In “Supertraining,” Mel Siff makes a case for “imperfect training”: occasionally varying the balance of loads, stances, speed and others to better prepare an athlete for sport.
Older coaches will remember Paul Chek’s “balance” training for the “core” in the early 2000s. For years, parents visiting my gym would cite the value of “training the little muscles in the core” while talking about their kids. Heck, “core” is STILL a buzzword in training circles of lower educational average.
Obviously, the nature of sport is unpredictable. But can the training room best prepare an athlete for that unpredictability? Is the scope of unpredictability different for each sport, and therefore trainable only on the field or rink?
“Imperfect training,” in my mind, can be spread across a broad spectrum:
– inherently unsafe, with little value (risk > reward)
– inherently unsafe, with moderate-to-high value (risk = reward)
– inherently safe, with moderate-to-high value (reward > risk)
– inherently safe, with little value (risk + reward = 0.)
It’s irrelevant to our purposes to discuss activities which create no reward. But all training carries an element of risk. Small “injuries” – including muscle tearing, elevated blood pressure, glycogen depletion and exhaustion – are necessary to spur super compensation.
In that light, where is the line between “small injuries created on purpose” and “small injuries that are a side effect”? What about small injuries that cause no real limitation or long-term damage, like blisters?
“Imperfect” training raises the risk associated in training. BOSU balls were popular toys (but not with Siff, nor with me) for years. The unstable surface of a BOSU ball was argued to create more stability around the ankle and knee joints. Higher risk for a reward or arguable value.
Where do box jumps fit into the risk/reward picture? Low-rep box jumps done from on high? High-rep box jumps done from a medium height? Where is the “safe” line in either scenario?
The common answer is, “It’s the duty of the coach to know when to hold the athlete back.” But HOW do they know? Is it subjective? What experience — short of causing injury — tells the coach, “This far and no further?” With individual variations in back musculature, injury history and deadlifting exposure, how can a coach determine that any one posture is “bad” in the deadlift?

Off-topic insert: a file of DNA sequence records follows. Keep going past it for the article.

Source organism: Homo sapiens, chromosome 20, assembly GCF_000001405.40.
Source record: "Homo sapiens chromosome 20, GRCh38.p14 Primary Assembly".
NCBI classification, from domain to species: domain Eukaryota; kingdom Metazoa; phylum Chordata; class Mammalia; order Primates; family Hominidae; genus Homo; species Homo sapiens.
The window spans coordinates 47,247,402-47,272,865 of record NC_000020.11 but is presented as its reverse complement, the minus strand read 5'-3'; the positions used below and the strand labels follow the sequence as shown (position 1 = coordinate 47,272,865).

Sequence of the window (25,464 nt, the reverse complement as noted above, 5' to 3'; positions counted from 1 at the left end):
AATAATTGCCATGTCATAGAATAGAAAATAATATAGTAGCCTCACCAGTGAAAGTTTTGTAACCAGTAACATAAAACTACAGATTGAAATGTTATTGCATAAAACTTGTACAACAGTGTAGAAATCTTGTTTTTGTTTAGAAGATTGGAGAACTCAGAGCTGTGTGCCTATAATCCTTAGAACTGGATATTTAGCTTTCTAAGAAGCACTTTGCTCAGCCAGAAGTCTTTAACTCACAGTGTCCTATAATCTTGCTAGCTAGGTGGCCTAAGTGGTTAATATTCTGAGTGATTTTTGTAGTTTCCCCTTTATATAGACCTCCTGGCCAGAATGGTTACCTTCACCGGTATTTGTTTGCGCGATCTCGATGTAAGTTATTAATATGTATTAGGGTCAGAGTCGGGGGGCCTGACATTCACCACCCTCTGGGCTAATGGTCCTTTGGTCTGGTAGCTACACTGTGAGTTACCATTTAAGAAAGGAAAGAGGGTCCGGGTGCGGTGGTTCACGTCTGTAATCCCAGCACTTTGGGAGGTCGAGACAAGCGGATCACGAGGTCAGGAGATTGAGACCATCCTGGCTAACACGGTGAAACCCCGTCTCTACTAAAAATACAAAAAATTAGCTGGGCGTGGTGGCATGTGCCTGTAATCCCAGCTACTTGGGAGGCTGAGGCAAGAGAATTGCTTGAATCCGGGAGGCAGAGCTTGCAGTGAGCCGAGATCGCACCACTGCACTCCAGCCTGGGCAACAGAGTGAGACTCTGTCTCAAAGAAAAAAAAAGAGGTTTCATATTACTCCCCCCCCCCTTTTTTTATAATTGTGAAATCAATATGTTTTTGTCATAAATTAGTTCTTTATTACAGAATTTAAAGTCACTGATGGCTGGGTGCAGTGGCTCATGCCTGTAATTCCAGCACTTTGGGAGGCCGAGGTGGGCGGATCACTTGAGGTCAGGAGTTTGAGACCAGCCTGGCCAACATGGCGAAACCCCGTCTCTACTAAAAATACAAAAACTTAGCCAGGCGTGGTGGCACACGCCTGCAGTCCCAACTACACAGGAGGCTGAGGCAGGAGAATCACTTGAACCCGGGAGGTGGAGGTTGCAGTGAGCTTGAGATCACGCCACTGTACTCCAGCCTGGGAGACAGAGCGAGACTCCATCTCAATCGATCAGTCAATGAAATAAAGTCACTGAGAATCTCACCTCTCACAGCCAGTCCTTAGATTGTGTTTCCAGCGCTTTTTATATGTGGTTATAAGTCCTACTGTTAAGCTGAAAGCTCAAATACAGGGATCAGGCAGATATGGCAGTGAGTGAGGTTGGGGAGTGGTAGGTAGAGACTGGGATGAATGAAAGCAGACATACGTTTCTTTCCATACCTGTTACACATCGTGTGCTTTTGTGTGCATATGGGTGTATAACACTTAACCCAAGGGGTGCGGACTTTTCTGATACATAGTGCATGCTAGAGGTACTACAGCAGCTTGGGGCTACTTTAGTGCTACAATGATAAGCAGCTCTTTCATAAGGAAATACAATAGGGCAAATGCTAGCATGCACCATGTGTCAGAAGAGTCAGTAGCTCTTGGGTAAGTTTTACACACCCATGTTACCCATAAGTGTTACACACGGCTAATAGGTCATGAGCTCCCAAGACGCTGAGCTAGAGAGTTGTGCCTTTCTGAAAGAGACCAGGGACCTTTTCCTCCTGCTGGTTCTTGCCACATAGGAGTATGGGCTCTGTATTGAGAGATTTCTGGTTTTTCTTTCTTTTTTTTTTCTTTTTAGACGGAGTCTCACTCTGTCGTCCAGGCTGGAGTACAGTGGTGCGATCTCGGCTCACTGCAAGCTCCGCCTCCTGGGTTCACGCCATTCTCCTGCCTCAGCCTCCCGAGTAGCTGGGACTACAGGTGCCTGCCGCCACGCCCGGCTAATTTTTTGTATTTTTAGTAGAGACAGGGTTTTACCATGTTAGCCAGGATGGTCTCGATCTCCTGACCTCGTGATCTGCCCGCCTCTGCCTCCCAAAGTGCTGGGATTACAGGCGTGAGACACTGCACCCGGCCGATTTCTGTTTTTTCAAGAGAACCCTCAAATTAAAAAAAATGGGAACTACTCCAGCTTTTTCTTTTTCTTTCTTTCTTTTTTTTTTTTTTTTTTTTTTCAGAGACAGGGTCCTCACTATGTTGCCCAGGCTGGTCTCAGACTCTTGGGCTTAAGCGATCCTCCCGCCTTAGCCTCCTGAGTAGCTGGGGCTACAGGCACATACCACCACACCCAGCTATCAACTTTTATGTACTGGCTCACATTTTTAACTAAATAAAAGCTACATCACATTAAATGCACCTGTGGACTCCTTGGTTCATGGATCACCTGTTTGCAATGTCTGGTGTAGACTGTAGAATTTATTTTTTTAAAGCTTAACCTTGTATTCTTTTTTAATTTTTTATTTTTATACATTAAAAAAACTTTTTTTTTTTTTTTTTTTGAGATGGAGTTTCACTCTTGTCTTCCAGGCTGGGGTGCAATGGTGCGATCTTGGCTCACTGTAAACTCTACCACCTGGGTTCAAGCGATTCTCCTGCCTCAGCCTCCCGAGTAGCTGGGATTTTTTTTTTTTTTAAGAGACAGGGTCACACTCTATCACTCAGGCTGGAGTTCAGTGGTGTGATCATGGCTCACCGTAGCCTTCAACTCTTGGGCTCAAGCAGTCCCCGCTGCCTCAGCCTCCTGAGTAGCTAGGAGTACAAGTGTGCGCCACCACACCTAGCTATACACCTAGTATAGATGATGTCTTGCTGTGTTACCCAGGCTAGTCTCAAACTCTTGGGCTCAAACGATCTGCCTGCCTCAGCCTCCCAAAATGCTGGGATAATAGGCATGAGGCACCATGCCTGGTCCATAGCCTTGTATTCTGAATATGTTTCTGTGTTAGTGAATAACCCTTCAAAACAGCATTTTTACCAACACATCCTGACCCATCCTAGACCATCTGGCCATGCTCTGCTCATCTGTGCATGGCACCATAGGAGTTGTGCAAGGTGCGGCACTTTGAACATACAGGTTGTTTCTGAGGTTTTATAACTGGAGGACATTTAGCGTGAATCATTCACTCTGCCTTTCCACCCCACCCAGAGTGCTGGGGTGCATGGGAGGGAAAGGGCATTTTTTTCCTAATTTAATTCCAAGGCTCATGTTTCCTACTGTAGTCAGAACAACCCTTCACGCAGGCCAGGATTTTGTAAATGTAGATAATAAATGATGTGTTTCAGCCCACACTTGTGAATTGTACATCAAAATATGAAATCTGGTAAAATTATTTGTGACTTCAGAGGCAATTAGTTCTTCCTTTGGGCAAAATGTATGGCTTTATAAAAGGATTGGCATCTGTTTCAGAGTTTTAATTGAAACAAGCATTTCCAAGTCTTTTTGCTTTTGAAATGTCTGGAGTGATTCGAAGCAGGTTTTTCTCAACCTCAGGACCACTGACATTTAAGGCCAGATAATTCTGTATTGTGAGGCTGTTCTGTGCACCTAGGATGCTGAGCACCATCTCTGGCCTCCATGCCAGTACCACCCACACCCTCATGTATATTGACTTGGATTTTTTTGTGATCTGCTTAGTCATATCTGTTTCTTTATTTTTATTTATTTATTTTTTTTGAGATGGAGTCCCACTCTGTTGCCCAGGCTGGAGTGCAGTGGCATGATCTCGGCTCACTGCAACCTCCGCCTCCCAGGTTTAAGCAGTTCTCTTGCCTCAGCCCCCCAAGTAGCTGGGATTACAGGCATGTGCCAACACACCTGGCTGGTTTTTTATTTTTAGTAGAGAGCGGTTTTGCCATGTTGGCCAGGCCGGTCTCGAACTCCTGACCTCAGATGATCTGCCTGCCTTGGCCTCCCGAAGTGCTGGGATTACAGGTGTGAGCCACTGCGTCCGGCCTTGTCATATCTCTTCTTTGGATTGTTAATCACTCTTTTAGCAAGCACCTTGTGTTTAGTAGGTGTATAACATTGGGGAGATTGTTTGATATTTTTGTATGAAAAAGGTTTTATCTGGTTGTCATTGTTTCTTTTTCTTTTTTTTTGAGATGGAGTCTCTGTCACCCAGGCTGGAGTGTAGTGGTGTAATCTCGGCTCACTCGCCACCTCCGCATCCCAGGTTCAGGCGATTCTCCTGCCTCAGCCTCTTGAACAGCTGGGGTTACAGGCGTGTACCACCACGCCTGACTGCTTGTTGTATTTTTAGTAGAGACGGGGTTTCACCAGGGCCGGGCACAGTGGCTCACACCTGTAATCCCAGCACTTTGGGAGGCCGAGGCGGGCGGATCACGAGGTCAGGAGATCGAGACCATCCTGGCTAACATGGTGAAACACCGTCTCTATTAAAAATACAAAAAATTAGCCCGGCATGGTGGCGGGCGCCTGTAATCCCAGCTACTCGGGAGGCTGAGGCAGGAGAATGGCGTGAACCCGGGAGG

But exposure to success leaves clues: the *best* dead lifters do it with an anteriorly-tilted pelvis, extended back and elevated chin. Except for the ones who don’t, like Andy Bolton, the current world record holder. Yet no one would presume to say, “Andy, if you backed off the weight and fixed your form, you’d lift 1100lbs instead of 1008lbs.”
Most arguments in the fitness world sound like this: “Bad form is dangerous because it’s bad form.” It’s circular logic. When pressed, the fallback seems to be, “It’s just bad! Everyone knows that!”
Here’s Tony Budding explaining CrossFit’s perspective on “safety vs intensity” and what constitutes good form:
The problem for coaches making the “bad form” argument is that technique occurs on a spectrum. Danger occurs on another spectrum. What’s dangerous for one person can pose no threat to another person. Experience changes the spectrum; load and intensity change the spectrum. What a coach must consider when correcting technique isn’t variance from a hard-and-fast line, but the average of averages.
We can say that, on average, a lifter whose knees collapse inward will have less power in the squat. We can say that, on average, a lifter whose torso tilts forward will place more stress on their lower back; and a lifter whose torso stays too vertical will place more stress on their knee. But we cannot say that a barbell must be vertically placed at 64.3% of femoral length relative to the pelvis at the start of the squat, because your legs are longer than mine.
Without a clear and present “perfect” form, what range of variance is acceptable?
Is “good form” an arbitrary decision?
What’s bad? What’s good? How do we know for sure?